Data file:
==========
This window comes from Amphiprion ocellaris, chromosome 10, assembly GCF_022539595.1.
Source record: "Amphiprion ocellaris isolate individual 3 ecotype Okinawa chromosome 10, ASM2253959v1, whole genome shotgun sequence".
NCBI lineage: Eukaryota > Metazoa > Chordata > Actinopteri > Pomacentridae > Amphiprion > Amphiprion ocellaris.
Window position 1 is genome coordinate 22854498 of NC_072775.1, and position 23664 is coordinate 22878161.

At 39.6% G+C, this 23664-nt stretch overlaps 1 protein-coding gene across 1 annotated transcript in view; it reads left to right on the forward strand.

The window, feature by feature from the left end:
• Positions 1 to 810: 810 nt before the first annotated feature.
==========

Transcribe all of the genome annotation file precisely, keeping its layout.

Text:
This window comes from Amphiprion ocellaris, chromosome 10, assembly GCF_022539595.1.
Source record: "Amphiprion ocellaris isolate individual 3 ecotype Okinawa chromosome 10, ASM2253959v1, whole genome shotgun sequence".
NCBI lineage: Eukaryota > Metazoa > Chordata > Actinopteri > Pomacentridae > Amphiprion > Amphiprion ocellaris.
Window position 1 is genome coordinate 22854498 of NC_072775.1, and position 23664 is coordinate 22878161.

At 39.6% G+C, this 23664-nt stretch overlaps 1 protein-coding gene across 1 annotated transcript in view; it reads left to right on the forward strand.

The window, feature by feature from the left end:
• Positions 1 to 810: 810 nt before the first annotated feature.